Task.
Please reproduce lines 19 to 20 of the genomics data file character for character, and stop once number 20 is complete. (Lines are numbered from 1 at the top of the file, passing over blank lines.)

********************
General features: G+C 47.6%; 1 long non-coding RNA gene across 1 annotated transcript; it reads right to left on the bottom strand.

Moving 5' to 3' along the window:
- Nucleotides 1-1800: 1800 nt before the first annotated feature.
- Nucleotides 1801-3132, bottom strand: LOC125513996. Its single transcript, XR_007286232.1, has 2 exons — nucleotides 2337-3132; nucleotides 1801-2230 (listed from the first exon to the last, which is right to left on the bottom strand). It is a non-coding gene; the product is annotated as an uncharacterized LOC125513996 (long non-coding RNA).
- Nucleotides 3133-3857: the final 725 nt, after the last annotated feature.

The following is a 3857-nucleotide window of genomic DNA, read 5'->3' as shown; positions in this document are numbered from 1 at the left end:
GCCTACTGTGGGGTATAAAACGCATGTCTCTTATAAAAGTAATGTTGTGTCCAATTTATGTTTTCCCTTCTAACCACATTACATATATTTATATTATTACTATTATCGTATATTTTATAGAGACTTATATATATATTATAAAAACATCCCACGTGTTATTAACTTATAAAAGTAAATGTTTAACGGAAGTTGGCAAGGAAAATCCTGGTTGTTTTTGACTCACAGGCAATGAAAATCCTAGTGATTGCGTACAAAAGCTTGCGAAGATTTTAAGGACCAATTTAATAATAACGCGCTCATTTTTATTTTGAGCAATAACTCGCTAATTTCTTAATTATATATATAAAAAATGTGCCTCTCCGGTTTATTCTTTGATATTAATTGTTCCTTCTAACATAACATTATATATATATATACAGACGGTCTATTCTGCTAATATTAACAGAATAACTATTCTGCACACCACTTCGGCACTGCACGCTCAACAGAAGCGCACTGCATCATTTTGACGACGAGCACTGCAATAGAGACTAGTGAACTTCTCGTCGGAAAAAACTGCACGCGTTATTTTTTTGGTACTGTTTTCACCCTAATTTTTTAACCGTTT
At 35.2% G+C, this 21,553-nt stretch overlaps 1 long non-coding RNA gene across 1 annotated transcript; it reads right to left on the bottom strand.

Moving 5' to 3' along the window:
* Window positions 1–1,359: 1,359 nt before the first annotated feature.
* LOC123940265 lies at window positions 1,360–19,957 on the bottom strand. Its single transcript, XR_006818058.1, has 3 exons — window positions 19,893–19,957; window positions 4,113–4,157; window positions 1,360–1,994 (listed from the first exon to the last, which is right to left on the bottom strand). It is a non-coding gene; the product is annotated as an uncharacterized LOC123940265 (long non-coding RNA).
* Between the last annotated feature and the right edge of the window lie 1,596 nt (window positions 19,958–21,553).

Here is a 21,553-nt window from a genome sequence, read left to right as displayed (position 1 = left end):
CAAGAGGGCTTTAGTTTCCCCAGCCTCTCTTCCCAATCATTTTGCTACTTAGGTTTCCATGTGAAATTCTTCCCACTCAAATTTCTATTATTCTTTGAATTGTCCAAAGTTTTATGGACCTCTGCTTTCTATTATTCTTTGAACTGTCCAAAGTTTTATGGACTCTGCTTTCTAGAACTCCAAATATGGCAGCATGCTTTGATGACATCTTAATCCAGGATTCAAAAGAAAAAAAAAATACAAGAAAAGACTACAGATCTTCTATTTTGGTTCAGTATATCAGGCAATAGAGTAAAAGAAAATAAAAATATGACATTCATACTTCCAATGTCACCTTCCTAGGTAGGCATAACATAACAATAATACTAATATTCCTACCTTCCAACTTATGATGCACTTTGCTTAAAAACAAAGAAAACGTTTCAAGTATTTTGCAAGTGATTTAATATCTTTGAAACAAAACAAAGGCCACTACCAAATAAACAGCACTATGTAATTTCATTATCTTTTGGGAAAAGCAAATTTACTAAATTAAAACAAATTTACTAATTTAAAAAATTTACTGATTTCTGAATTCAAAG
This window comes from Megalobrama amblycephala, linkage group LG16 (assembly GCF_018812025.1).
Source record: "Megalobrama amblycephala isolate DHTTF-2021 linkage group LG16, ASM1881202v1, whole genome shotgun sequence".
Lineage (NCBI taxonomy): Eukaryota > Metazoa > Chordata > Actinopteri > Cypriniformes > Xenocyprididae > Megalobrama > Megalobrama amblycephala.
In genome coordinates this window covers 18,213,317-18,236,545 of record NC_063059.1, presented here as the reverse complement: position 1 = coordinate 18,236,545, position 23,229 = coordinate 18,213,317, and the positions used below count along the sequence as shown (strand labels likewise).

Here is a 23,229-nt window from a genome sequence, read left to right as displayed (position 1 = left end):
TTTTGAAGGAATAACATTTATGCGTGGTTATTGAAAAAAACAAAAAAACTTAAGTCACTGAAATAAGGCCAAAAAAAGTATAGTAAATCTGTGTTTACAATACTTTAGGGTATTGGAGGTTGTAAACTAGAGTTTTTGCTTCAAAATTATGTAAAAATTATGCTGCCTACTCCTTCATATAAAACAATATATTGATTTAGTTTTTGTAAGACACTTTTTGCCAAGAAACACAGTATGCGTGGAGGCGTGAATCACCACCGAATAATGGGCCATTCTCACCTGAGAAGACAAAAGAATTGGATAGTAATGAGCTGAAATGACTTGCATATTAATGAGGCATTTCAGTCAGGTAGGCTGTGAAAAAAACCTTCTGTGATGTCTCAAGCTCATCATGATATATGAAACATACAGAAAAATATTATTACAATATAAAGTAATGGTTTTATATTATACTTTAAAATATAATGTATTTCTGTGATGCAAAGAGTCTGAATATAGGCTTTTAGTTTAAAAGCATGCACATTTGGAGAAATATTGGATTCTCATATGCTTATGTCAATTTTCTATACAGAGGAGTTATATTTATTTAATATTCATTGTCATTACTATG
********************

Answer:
Here is a 23,229-nt window from a genome sequence, read left to right as displayed (position 1 = left end):
TTTTGAAGGAATAACATTTATGCGTGGTTATTGAAAAAAACAAAAAAACTTAAGTCACTGAAATAAGGCCAAAAAAAGTATAGTAAATCTGTGTTTACAATACTTTAGGGTATTGGAGGTTGTAAACTAGAGTTTTTGCTTCAAAATTATGTAAAAATTATGCTGCCTACTCCTTCATATAAAACAATATATTGATTTAGTTTTTGTAAGACACTTTTTGCCAAGAAACACAGTATGCGTGGAGGCGTGAATCACCACCGAATAATGGGCCATTCTCACCTGAGAAGACAAAAGAATTGGATAGTAATGAGCTGAAATGACTTGCATATTAATGAGGCATTTCAGTCAGGTAGGCTGTGAAAAAAACCTTCTGTGATGTCTCAAGCTCATCATGATATATGAAACATACAGAAAAATATTATTACAATATAAAGTAATGGTTTTATATTATACTTTAAAATATAATGTATTTCTGTGATGCAAAGAGTCTGAATATAGGCTTTTAGTTTAAAAGCATGCACATTTGGAGAAATATTGGATTCTCATATGCTTATGTCAATTTTCTATACAGAGGAGTTATATTTATTTAATATTCATTGTCATTACTATG